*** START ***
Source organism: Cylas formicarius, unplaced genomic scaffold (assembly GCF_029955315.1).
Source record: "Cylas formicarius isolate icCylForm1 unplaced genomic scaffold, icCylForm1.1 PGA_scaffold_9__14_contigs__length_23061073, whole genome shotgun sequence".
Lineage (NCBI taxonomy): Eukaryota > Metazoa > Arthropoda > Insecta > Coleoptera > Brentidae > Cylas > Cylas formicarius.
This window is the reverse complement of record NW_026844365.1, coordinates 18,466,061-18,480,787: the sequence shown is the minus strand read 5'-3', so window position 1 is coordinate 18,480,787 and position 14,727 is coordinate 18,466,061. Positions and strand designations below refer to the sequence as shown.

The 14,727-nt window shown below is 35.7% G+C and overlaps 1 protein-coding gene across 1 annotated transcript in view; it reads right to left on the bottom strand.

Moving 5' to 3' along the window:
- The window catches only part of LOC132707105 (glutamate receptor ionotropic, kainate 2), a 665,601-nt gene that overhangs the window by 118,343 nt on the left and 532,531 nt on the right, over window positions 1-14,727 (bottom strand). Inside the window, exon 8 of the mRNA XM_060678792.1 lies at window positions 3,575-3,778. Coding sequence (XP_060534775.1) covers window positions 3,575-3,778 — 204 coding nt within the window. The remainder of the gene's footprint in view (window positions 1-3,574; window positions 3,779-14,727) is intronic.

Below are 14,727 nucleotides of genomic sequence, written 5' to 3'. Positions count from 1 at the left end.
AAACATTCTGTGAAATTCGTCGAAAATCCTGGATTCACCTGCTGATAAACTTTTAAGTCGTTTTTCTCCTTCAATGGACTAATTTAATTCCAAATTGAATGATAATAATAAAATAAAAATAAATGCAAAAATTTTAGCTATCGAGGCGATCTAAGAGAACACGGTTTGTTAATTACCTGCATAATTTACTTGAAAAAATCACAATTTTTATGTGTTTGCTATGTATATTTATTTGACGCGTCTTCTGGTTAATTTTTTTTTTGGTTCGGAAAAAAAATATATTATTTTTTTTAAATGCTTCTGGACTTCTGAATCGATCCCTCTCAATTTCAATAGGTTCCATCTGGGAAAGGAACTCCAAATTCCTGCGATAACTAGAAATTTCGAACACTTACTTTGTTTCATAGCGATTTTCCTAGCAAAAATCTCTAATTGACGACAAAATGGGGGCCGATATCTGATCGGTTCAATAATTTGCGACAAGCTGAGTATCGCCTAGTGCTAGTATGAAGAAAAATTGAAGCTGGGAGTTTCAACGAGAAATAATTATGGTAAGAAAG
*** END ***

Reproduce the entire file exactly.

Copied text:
Source organism: Cylas formicarius, unplaced genomic scaffold (assembly GCF_029955315.1).
Source record: "Cylas formicarius isolate icCylForm1 unplaced genomic scaffold, icCylForm1.1 PGA_scaffold_9__14_contigs__length_23061073, whole genome shotgun sequence".
Lineage (NCBI taxonomy): Eukaryota > Metazoa > Arthropoda > Insecta > Coleoptera > Brentidae > Cylas > Cylas formicarius.
This window is the reverse complement of record NW_026844365.1, coordinates 18,466,061-18,480,787: the sequence shown is the minus strand read 5'-3', so window position 1 is coordinate 18,480,787 and position 14,727 is coordinate 18,466,061. Positions and strand designations below refer to the sequence as shown.

The 14,727-nt window shown below is 35.7% G+C and overlaps 1 protein-coding gene across 1 annotated transcript in view; it reads right to left on the bottom strand.

Moving 5' to 3' along the window:
- The window catches only part of LOC132707105 (glutamate receptor ionotropic, kainate 2), a 665,601-nt gene that overhangs the window by 118,343 nt on the left and 532,531 nt on the right, over window positions 1-14,727 (bottom strand). Inside the window, exon 8 of the mRNA XM_060678792.1 lies at window positions 3,575-3,778. Coding sequence (XP_060534775.1) covers window positions 3,575-3,778 — 204 coding nt within the window. The remainder of the gene's footprint in view (window positions 1-3,574; window positions 3,779-14,727) is intronic.

Below are 14,727 nucleotides of genomic sequence, written 5' to 3'. Positions count from 1 at the left end.
AAACATTCTGTGAAATTCGTCGAAAATCCTGGATTCACCTGCTGATAAACTTTTAAGTCGTTTTTCTCCTTCAATGGACTAATTTAATTCCAAATTGAATGATAATAATAAAATAAAAATAAATGCAAAAATTTTAGCTATCGAGGCGATCTAAGAGAACACGGTTTGTTAATTACCTGCATAATTTACTTGAAAAAATCACAATTTTTATGTGTTTGCTATGTATATTTATTTGACGCGTCTTCTGGTTAATTTTTTTTTTGGTTCGGAAAAAAAATATATTATTTTTTTTAAATGCTTCTGGACTTCTGAATCGATCCCTCTCAATTTCAATAGGTTCCATCTGGGAAAGGAACTCCAAATTCCTGCGATAACTAGAAATTTCGAACACTTACTTTGTTTCATAGCGATTTTCCTAGCAAAAATCTCTAATTGACGACAAAATGGGGGCCGATATCTGATCGGTTCAATAATTTGCGACAAGCTGAGTATCGCCTAGTGCTAGTATGAAGAAAAATTGAAGCTGGGAGTTTCAACGAGAAATAATTATGGTAAGAAAG